IELTS Speaking: 7 Test Tips (from a former IELTS examiner)
Tip 1: In Part 1, the questions will mostly be about familiar topics: personal information and daily life. Take the opportunity to relax, adjust to the examiner and answer the questions as naturally as possible.
Tip 2: Candidates shouldn't just provide one-word answers in Part 1, but it isn't necessary to stretch one question out for minutes either! The answer to 'Do you have any brothers or sisters?' should not be as short as 'Yes', nor as long as 'My eldest sister is 5 feet 2 inches tall and her birthday is 7 weeks after mine. I last saw her at New Year, together with my younger sister, who has long dark hair and blue eyes and who works a nurse, and my brother, who ... (etc.)!'. Again, be natural. Neither of those responses would feel right in an interview or other semi-formal exchange, would they? For different questions, slightly longer or shorter answers will be appropriate. Part 1 takes 4 to 5 minutes in total.
Tip 3: Avoid giving "rehearsed" answers. Examiners can recognise these very easily. Prepare and practise for the Speaking test but do not over-prepare.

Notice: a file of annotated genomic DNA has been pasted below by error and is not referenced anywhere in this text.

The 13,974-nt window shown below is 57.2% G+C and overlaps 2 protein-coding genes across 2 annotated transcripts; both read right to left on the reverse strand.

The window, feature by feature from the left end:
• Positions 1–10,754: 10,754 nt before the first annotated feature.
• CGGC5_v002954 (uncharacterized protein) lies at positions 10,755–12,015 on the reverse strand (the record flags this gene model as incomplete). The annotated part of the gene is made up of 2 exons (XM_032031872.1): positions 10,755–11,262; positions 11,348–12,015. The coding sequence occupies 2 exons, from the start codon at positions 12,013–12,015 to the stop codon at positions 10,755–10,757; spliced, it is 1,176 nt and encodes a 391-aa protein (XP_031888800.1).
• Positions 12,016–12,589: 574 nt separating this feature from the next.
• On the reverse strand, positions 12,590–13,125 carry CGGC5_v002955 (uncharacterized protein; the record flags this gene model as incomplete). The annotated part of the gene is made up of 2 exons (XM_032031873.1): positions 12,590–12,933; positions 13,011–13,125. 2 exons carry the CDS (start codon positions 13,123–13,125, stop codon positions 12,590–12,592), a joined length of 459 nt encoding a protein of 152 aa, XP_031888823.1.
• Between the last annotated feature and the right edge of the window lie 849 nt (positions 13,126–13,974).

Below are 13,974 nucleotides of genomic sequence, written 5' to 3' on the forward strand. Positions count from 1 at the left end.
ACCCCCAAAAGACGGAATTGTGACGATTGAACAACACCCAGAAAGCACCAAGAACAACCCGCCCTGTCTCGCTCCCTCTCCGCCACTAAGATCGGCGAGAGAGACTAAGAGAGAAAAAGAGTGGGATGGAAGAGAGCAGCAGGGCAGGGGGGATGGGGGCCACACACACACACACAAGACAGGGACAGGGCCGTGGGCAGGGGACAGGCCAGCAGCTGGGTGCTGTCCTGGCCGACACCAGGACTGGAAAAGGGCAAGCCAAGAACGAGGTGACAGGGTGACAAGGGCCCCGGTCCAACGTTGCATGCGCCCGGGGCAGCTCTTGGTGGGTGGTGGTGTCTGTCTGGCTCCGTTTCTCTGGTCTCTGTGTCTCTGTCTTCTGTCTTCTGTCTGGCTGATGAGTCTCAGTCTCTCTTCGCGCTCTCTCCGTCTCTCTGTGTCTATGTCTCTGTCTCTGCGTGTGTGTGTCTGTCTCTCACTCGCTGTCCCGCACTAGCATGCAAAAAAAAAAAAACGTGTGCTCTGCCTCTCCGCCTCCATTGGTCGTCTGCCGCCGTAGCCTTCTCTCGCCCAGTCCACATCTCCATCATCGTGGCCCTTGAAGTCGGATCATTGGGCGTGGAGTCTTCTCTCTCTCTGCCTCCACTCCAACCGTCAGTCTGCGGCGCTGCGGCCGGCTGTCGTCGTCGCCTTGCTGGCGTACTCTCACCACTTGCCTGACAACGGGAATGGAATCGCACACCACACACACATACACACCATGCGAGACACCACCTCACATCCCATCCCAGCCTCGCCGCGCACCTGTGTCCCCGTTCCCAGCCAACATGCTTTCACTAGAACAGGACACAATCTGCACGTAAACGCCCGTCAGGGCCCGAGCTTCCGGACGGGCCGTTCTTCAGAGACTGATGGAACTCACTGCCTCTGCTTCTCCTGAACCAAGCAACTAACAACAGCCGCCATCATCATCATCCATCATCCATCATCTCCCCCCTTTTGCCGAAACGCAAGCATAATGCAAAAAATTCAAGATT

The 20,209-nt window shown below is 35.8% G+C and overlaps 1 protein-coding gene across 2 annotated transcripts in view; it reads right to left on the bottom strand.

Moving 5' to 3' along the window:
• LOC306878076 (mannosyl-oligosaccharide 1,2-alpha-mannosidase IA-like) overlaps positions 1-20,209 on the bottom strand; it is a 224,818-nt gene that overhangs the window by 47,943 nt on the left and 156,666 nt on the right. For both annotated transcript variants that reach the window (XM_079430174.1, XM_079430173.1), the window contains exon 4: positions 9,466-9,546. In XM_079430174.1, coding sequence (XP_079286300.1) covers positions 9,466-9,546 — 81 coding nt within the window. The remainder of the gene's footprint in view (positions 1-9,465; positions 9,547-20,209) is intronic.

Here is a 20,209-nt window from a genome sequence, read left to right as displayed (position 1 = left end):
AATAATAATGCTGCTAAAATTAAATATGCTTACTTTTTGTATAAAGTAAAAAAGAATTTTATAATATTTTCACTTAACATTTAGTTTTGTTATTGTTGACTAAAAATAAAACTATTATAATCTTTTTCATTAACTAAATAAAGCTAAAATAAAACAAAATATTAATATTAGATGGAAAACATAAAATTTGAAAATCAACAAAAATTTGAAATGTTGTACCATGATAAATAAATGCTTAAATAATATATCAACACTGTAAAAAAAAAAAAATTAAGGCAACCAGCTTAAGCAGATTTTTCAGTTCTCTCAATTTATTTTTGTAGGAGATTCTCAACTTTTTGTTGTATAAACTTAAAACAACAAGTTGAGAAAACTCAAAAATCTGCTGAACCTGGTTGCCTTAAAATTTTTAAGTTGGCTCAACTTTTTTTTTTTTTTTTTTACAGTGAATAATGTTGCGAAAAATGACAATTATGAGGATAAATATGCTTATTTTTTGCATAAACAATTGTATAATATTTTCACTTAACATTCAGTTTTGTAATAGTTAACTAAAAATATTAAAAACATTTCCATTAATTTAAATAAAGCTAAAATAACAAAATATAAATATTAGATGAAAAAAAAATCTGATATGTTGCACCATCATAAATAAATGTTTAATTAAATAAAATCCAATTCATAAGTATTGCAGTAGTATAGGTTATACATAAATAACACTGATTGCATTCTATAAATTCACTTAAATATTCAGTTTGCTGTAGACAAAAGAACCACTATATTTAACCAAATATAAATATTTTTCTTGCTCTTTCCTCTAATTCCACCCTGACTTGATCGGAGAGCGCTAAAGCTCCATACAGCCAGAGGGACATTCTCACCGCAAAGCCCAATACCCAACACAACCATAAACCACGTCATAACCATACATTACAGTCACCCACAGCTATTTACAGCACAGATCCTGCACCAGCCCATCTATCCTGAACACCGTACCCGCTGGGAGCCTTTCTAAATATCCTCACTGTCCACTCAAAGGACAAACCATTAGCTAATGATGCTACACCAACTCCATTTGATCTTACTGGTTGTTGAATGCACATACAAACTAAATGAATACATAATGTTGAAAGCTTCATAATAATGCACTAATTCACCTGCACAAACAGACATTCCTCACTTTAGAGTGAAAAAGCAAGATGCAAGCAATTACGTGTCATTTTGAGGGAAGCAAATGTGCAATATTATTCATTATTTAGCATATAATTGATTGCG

Tip 4: Focus on meaningful interaction rather than the display of language. Remember to make eye contact and use your face and body language to help communication.
Tip 5: Practise with a friend and record your speaking. This will help you to find your weak points and improve. Listen for bad speaking habits such as repeating words or sounds when you are thinking, overuse of certain words (like "so" or "for example") and basic grammar errors. Your friend can also tell you about nervous habits, poor body language and whether you are speaking loudly enough.
Tip 6: You should practise speaking English every day. Talk to yourself if nobody else is available. Practice both the test format and everyday speaking.
Tip 7: Listen to the news and read magazines and newspapers in English as much as possible. This will help not only your language but also give you ideas of what to talk about.